There’s only one way to get 100% plus gains — you have to let your winners run.

The number one reason people cite for cutting winners early? Fear. People worry about giving back their profits. And I understand this — it’s no fun watching a profit whittle away.

But you know what? There’s no other way to stay in a trade. You have to accept giving back some of your gains. This is the price of riding a trend like Blackmores.

Quant Trader uses a trailing stop to exit a trade. You can see it on Blackmores trade chart. It’s the dotted red line below the share price.

A protective flaw

Blackmores’ exit stop is currently at $153.81 — that’s about 11% below the current share price.

People sometimes ask why Quant Trader risks giving back so much. They say it would be better to increase the exit point to protect the large profit. This sounds reasonable, but there’s a flaw.

You see, just about every trend zigs and zags its way to the top. That means you need to give a stock room to move. Bringing your stop in too close increases the odds of an early exit.

Take Blackmores for instance. It’s a top performer…but it hasn’t traded higher with each and every day. There have been pullbacks along the way. And these have a habit of shaking out many traders.

Here are a few of Blackmores’ corrections: 18%, 15%, 19%, and 22%. Many people find these hard to sit through. They worry they’ll give back their gains, so they sell.

Think of it like a rodeo. The bull is always trying to buck the cowboy off. It’s about making the ride as unpleasant as possible. The winner is the cowboy who stays on the longest.

Stocks are no different. Successful traders have a knack for holding. They don’t flinch at moderate corrections. Their aim is to stay with the trend as long as they can.

Blackmores is still an open trade. It’s impossible to say how much further, if at all, the shares will run. And that’s okay. We have a strategy for that — keep holding until the price hits the trailing stop.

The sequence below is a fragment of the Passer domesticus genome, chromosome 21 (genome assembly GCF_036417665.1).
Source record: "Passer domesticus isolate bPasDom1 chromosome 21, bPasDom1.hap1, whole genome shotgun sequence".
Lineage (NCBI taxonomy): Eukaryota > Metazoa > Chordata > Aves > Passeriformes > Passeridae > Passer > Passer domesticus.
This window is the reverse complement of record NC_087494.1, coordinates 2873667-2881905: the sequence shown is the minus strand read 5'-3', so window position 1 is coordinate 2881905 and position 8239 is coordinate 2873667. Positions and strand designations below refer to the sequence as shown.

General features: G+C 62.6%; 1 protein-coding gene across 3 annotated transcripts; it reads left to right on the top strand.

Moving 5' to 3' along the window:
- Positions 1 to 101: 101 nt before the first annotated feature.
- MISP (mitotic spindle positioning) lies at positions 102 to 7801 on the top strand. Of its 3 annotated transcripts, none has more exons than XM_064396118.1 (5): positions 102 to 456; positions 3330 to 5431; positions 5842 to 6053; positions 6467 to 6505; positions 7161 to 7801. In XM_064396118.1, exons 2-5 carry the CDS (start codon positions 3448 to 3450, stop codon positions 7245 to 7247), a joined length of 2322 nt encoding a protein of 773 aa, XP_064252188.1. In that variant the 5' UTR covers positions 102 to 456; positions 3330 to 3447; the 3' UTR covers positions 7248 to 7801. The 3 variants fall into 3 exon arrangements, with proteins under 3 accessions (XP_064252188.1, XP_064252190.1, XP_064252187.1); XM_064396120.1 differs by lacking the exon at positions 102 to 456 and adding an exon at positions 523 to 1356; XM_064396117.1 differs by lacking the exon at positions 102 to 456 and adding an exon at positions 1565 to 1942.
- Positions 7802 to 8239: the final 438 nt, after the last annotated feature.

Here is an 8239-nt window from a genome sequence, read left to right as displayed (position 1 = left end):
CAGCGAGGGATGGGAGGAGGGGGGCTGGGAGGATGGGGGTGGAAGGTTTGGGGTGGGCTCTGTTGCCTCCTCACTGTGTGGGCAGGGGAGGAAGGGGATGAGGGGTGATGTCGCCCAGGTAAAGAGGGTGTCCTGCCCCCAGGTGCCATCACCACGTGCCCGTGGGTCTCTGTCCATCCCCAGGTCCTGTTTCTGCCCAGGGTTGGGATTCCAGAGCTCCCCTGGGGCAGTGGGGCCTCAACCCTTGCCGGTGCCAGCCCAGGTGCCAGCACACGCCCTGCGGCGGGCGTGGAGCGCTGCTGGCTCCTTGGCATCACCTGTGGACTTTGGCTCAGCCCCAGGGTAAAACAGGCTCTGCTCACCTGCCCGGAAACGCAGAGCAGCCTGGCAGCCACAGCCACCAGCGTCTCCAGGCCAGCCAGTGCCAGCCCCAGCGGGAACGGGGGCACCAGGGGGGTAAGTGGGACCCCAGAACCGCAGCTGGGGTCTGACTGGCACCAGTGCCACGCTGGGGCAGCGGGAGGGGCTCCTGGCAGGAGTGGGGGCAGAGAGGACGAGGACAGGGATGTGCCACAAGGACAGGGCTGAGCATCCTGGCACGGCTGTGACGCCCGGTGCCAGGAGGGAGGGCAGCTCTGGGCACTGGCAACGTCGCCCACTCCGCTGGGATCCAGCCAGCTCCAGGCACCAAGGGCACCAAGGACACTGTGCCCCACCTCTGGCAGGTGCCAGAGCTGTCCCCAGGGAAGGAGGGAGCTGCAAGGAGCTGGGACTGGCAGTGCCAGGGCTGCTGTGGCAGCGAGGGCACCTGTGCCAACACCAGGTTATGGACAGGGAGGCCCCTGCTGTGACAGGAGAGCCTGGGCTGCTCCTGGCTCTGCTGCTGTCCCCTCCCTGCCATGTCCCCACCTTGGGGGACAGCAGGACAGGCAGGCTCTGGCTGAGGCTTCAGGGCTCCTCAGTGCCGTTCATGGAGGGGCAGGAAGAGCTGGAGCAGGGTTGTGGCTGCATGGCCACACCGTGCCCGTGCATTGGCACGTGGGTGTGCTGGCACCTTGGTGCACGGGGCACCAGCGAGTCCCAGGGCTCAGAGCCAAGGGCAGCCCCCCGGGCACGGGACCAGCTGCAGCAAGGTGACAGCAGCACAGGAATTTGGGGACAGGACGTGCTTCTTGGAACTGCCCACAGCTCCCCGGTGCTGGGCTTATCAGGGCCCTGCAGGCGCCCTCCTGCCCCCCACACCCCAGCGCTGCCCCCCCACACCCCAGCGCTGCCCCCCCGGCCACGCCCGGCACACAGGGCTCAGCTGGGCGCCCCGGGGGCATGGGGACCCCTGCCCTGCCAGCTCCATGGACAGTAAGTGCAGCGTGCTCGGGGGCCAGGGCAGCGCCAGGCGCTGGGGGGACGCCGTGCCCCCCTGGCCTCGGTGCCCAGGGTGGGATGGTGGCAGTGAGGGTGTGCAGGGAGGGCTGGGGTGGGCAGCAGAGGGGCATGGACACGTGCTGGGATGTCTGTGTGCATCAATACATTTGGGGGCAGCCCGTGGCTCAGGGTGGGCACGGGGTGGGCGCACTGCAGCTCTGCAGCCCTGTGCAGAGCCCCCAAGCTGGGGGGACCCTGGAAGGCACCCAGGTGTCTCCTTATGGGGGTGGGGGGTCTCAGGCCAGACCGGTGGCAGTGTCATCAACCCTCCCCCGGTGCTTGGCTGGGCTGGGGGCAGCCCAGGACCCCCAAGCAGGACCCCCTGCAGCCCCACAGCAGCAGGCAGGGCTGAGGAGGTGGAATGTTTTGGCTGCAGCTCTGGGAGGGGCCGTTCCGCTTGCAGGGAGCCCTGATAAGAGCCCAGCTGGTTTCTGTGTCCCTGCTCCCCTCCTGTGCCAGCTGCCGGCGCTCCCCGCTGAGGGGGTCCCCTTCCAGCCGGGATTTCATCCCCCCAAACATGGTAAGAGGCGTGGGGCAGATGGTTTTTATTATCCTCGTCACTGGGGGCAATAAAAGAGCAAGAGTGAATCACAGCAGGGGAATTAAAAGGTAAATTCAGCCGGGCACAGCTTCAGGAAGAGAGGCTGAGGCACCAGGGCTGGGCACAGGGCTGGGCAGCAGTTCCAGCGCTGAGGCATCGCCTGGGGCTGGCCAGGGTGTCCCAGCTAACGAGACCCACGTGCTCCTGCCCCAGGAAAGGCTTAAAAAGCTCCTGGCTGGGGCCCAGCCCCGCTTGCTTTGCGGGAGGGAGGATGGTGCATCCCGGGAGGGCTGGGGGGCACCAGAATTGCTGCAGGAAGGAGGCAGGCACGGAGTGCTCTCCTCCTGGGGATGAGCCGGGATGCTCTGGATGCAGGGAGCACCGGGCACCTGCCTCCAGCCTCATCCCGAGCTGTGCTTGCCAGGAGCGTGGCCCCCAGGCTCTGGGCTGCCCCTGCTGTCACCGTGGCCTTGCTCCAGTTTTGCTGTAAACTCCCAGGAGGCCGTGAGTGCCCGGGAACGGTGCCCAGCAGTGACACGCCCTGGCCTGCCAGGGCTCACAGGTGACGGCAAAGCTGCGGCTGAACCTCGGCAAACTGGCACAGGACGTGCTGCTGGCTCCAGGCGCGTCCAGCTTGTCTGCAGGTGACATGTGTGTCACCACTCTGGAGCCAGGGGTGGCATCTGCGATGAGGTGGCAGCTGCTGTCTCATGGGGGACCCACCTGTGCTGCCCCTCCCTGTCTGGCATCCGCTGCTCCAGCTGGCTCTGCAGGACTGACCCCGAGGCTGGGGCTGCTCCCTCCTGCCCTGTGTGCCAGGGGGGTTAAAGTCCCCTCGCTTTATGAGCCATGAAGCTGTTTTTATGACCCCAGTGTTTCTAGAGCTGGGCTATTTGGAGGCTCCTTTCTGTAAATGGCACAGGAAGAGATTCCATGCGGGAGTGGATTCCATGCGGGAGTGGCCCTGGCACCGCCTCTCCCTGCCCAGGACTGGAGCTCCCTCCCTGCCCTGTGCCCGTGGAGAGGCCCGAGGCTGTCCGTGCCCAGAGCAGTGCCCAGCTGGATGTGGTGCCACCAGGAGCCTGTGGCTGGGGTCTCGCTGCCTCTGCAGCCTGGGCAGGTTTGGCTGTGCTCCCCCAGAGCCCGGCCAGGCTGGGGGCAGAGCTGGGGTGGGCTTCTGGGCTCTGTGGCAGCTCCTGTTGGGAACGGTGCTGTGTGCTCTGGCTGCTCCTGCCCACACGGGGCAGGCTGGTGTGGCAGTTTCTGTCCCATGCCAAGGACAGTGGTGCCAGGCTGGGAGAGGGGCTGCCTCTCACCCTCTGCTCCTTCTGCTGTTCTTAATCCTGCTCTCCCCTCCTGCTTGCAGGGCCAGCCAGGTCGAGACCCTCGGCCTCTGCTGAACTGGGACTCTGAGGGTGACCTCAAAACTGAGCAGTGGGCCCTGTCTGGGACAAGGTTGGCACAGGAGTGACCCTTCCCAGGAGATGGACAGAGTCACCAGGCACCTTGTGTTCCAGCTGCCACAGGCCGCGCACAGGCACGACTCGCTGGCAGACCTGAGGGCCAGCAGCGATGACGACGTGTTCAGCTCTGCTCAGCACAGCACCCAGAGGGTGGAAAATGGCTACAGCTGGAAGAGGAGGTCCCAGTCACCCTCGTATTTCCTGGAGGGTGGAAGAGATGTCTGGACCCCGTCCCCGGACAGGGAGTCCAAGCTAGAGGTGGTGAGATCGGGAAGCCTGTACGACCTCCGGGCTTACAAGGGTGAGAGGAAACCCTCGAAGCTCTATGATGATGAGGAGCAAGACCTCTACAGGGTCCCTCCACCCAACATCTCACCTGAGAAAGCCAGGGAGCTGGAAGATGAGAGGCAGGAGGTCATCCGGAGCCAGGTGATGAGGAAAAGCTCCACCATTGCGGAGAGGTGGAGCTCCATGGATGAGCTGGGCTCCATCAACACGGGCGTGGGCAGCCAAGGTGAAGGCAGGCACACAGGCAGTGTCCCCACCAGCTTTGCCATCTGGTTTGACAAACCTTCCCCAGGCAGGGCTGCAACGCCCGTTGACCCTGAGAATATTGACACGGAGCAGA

Good research and robust technical indicators will only get you so far. It’s your decision on when to sell that determines how much you make or lose.

A trailing stop is the best way I know to manage exits. It can give you both the discipline and confidence to stay the course. That’s how you catch the mega trends.

Until next week,

Jason

Editor’s note: When an out of favour stock (like Blackmores once was) trends higher, alert traders can make an absolute fortune. That’s why Jason’s Quant Trader system scans practically every ASX listing for opportunities. Don’t miss the next Blackmores. Gain access to Quant Trader with a 100% money back trial subscription. Click here to learn more.

Jason McIntosh

Jason McIntosh

Jason is a professional quantitative analyst. Before he graduated in 1991 he joined Bankers Trust — a Wall Street investment bank — to be a trader. After Bankers Trust was taken over in 1999, Jason, already financially independent, co-founded a stock market advisory and funds management business called Fat Prophets. At 37 he sold his part of that business and retired. These days, he’s a private trader and system developer. In 2014 he launched the wildly successful trading service: Quant Trader.